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Posted 17 September 2011 - 03:04 AM

I booted the system using Super GRUB2 disk (it still uses GRUB 1.98, i.e. the same version as my previous Ubuntu installation). Selecting option #2, i.e. "Detect any GRUB2 configuration file (grub.cfg)" resulted in a blinking cursor on a blank, black background. Later I found that the issue was clearly mentioned here:

.............there may be issues loading the config file if it uses features from a newer version of GRUB2 than the one used in Super GRUB2 Disk........................


Then I entered into the command line of GRUB 1.98 (i.e one which is on Super Grub2 disk) & issued the following commands in sequence:

set root=(hd0,11)

linux16 /Rescue/grub4dos-0.4.5b/grub.exe --config-file="chainloader (hd0,0)/ntldr"

boot

At last my Windows installation booted like a charm.!!!! :cheerleader: :cheerleader: :cheerleader:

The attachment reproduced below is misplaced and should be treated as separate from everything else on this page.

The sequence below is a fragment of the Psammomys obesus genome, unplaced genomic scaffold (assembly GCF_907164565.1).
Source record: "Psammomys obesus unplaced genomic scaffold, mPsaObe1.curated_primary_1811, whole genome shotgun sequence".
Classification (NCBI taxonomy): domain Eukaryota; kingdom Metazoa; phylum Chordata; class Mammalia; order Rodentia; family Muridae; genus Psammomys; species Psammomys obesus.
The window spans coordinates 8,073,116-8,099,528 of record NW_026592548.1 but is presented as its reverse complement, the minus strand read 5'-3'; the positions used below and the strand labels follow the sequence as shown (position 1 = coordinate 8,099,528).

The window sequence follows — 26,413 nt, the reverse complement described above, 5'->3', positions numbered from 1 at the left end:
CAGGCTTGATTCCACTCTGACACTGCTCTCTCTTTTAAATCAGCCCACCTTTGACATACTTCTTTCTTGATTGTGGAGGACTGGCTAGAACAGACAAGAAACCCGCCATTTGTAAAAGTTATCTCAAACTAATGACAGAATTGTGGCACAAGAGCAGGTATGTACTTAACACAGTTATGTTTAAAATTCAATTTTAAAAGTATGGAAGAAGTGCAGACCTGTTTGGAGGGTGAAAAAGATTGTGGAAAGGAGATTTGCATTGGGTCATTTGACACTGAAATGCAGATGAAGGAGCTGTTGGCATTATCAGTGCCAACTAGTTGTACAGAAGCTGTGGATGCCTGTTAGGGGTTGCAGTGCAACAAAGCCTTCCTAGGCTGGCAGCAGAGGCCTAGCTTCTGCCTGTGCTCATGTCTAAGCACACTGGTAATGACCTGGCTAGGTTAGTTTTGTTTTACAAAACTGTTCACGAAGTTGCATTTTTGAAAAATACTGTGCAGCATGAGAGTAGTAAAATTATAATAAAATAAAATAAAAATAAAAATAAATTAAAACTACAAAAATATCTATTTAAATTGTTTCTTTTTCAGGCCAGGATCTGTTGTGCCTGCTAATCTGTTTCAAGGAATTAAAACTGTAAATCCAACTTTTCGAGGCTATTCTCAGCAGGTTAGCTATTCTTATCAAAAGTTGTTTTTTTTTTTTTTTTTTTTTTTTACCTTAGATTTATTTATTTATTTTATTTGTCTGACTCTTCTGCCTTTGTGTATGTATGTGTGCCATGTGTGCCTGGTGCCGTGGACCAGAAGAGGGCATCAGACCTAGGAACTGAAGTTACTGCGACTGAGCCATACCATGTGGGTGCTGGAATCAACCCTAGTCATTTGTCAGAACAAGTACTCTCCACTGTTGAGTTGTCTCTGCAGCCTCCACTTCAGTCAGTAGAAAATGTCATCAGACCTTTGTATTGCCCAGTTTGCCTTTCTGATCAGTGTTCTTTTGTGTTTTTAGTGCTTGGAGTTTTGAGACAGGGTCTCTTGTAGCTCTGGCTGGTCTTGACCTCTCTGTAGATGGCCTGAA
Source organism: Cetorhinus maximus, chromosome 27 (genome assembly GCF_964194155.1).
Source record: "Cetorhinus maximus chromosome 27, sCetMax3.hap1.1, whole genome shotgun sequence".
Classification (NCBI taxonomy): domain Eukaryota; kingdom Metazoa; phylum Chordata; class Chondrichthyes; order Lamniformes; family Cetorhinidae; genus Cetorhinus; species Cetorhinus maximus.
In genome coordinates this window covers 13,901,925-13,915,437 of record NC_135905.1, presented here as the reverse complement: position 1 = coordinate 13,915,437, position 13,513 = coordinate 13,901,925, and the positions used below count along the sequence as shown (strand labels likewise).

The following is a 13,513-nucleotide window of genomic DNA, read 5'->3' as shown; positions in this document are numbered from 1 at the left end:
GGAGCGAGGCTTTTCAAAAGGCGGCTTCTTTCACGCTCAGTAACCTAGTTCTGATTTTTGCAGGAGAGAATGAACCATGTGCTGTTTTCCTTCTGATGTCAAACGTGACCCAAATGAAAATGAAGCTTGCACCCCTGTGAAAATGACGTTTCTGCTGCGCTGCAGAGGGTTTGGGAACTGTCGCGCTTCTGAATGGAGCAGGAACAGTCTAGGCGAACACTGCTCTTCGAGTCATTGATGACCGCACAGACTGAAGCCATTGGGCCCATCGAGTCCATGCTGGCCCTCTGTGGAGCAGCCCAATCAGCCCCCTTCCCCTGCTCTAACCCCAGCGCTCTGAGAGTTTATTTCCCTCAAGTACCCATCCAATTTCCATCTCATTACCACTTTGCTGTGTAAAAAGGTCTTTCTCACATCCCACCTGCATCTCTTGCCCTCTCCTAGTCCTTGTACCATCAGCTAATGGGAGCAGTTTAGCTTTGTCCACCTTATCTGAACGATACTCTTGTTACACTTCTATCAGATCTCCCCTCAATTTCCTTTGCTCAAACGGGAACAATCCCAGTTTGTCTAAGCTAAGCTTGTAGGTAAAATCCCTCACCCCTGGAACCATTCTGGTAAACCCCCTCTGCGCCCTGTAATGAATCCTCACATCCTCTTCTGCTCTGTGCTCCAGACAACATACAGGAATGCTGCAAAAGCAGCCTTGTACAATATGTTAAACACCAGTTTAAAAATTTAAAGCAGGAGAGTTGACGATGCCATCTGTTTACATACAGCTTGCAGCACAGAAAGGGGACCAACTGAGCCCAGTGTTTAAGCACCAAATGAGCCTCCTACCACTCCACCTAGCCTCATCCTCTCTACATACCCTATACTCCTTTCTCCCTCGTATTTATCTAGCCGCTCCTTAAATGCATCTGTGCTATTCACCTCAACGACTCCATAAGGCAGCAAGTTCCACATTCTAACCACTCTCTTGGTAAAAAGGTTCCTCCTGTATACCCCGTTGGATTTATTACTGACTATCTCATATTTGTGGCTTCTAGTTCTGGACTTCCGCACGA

So, the conclusion is, "GRUB 1.98 is partially incompatible with GRUB 1.99rc1 & possibly, those good GRUB developers have inadvertently broken the ability to pass command line arguments at least with linux16 command in the newer version of GRUB2".

#8 Holmes.Sherlock

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Posted 17 September 2011 - 07:46 AM

Just for the record:
This page says:

Q: Why we need a GNU/Linux live CD to fix mbr with grub 2 ?
A: Grub1 could fix it's own grub on mbr with the root, install or setup commands. Grub2 does not have neither these commands nor equivalents. You need to boot into an installed or live GNU/Linux system to be able to use grub-install in order to install it.


So, I did the following;
  • Booted ubuntu-10.10-netbook-i386 in Live mode.
  • Checked the partition-to-device mapping with
    
    	sudo fdisk -l
    
    
  • Mounted the Zorin root partition with the following command